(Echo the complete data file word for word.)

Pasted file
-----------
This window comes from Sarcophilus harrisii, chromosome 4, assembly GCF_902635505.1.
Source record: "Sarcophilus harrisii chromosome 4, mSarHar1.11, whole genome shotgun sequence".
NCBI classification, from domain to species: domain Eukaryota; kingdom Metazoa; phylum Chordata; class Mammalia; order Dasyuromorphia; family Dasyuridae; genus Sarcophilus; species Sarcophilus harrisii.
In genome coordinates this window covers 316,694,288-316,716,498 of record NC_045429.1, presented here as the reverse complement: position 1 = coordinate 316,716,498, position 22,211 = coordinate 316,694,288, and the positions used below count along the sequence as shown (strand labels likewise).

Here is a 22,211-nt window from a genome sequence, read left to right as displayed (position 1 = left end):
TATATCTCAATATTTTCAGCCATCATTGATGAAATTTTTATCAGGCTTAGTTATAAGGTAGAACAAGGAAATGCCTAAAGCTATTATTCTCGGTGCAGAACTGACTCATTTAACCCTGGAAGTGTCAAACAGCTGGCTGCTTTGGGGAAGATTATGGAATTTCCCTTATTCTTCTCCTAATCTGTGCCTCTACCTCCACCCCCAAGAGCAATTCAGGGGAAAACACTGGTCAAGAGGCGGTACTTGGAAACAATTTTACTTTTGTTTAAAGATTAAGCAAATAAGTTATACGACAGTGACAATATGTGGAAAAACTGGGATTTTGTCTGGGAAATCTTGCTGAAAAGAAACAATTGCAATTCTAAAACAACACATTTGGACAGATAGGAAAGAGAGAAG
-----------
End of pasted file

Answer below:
This window comes from Sarcophilus harrisii, chromosome 4, assembly GCF_902635505.1.
Source record: "Sarcophilus harrisii chromosome 4, mSarHar1.11, whole genome shotgun sequence".
NCBI classification, from domain to species: domain Eukaryota; kingdom Metazoa; phylum Chordata; class Mammalia; order Dasyuromorphia; family Dasyuridae; genus Sarcophilus; species Sarcophilus harrisii.
In genome coordinates this window covers 316,694,288-316,716,498 of record NC_045429.1, presented here as the reverse complement: position 1 = coordinate 316,716,498, position 22,211 = coordinate 316,694,288, and the positions used below count along the sequence as shown (strand labels likewise).

Here is a 22,211-nt window from a genome sequence, read left to right as displayed (position 1 = left end):
TATATCTCAATATTTTCAGCCATCATTGATGAAATTTTTATCAGGCTTAGTTATAAGGTAGAACAAGGAAATGCCTAAAGCTATTATTCTCGGTGCAGAACTGACTCATTTAACCCTGGAAGTGTCAAACAGCTGGCTGCTTTGGGGAAGATTATGGAATTTCCCTTATTCTTCTCCTAATCTGTGCCTCTACCTCCACCCCCAAGAGCAATTCAGGGGAAAACACTGGTCAAGAGGCGGTACTTGGAAACAATTTTACTTTTGTTTAAAGATTAAGCAAATAAGTTATACGACAGTGACAATATGTGGAAAAACTGGGATTTTGTCTGGGAAATCTTGCTGAAAAGAAACAATTGCAATTCTAAAACAACACATTTGGACAGATAGGAAAGAGAGAAG